The truss structure is held together by our proprietary CNC titanium joints.
Primary mirror cells
The cells that we build for our primary mirrors are usually 9 or 18 points computer optimized mechanical-cushion systems. They are entirely build with light yet sturdy Hi-Module structural carbon fiber components. This material has zero thermal expansion as well as incredible mechanical properties: the 10 mm thick carbon fiber plate that we use for the backplane of our 320 mm RC reflector behaves similarly to a 40 mm high strength aluminum alloy plate, with only about 1/7 of the mass.
Although it is possible to fabricate high grade optical aspheric mirrors – the Ritchey-Chrétien being the most difficult to realize – of exceptional quality, each and every mirror is a unique piece, differing slightly in thickness, diameter and curvature. A standardized cell construction, where the optic has to match the cell configuration and not vice versa, would inevitably lead to astigmatisms. Therefore our proprietary 100% carbon fiber cells are designed and realized to match the characteristics of every optical set that we install, so as to make the optics rest “nice and comfy”, free of any inducted stresses but absolutely immobile in their “nest”.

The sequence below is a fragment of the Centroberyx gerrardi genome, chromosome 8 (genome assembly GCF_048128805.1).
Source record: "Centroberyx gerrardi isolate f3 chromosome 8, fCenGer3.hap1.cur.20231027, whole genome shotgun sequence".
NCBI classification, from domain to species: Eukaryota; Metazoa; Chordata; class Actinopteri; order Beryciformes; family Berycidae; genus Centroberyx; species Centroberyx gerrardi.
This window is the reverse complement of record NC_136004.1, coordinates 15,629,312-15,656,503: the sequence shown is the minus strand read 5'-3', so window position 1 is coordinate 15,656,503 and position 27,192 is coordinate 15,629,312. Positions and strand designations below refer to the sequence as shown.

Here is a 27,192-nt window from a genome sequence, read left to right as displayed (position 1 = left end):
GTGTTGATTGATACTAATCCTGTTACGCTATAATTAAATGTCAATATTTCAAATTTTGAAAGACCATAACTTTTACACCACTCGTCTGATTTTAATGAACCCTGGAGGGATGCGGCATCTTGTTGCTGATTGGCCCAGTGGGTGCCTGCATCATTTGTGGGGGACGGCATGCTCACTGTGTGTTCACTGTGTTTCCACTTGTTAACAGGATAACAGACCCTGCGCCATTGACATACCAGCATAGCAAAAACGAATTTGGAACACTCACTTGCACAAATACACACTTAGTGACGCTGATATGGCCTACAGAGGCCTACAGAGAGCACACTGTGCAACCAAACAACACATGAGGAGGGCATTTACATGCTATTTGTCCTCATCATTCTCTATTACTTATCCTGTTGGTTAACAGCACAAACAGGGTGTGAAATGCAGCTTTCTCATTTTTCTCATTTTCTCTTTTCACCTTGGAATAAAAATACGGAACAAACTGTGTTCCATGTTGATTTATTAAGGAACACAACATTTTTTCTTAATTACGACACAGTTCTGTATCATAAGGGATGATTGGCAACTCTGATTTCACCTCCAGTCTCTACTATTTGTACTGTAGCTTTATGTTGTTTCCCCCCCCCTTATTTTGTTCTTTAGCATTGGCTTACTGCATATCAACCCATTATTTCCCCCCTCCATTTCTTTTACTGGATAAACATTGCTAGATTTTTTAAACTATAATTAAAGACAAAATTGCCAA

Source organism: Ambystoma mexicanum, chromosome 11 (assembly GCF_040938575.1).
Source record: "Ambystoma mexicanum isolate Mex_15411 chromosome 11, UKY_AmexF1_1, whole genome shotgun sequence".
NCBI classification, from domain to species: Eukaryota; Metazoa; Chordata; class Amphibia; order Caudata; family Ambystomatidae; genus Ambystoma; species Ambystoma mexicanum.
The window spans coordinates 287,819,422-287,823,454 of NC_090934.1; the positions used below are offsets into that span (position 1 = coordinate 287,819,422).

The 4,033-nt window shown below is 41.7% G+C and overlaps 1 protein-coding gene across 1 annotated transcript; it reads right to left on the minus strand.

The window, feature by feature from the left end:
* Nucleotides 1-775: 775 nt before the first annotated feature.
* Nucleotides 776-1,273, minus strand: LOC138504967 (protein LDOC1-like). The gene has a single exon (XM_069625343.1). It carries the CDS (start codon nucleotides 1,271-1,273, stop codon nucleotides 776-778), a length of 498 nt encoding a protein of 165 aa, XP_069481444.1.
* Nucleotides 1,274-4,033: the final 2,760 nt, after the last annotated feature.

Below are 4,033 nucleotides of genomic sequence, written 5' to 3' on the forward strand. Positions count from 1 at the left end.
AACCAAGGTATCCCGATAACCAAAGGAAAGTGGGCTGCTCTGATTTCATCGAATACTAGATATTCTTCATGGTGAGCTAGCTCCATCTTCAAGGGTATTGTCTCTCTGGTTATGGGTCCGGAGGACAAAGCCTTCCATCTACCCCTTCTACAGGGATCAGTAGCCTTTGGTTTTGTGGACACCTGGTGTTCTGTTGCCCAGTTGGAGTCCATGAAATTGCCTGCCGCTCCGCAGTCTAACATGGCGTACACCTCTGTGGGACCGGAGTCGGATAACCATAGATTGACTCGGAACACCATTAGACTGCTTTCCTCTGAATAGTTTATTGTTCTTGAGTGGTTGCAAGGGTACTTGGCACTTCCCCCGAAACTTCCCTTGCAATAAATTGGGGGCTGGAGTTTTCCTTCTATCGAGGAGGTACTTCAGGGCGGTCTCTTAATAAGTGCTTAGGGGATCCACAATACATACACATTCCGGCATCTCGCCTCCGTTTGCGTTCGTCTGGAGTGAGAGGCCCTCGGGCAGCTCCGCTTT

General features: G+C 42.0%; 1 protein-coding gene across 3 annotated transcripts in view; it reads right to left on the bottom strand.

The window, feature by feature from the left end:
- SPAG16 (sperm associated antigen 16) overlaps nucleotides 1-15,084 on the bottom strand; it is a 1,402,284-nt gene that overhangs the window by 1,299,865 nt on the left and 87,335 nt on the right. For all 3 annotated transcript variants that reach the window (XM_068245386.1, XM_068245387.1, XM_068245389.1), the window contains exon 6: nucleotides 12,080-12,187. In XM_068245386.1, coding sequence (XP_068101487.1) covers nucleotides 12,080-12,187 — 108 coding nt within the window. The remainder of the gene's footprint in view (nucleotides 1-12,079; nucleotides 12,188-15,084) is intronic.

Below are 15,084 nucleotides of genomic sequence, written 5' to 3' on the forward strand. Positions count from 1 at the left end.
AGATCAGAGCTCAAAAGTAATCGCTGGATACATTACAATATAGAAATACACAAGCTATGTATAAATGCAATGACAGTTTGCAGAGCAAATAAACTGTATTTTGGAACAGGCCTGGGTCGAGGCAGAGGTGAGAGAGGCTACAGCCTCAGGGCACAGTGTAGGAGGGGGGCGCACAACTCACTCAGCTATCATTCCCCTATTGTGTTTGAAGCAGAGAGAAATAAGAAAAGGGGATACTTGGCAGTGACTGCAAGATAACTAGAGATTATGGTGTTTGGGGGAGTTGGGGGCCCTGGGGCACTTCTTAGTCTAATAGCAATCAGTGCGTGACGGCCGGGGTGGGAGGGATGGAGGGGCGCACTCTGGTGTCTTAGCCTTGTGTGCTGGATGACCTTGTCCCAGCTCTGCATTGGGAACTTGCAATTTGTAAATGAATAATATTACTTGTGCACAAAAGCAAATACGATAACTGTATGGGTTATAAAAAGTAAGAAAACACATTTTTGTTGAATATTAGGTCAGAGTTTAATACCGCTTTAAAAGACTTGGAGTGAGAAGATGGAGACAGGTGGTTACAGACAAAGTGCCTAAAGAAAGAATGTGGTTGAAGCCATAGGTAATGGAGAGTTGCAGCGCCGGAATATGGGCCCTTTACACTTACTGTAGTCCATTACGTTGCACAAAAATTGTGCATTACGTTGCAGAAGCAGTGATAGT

The cell design starts with the optimization of the contact points Mirror/Cell. We do this by plugging the main constants of the imaging system (main mirror thickness, diameter, central hole, central obstruction, etc.) into our algorithm, using the Finite Element Methods. This results in an optimal distribution of contact points and mechanical stress on the mirror.
Please explore the FEM analysis results of the primary mirror cell. The Z axis corresponds to the longitudinal axis of the telescope.
The values obtained above are then transported into our CAD system, where a 3D model of the cell ready for the Finite Element Analysis (FEA) is built in every detail.
After a successful physical simulation, the cell is fabricated with our CNC machines and finally assembled. A final mechanical test on the fabricated assembly is then compared with the FEA results.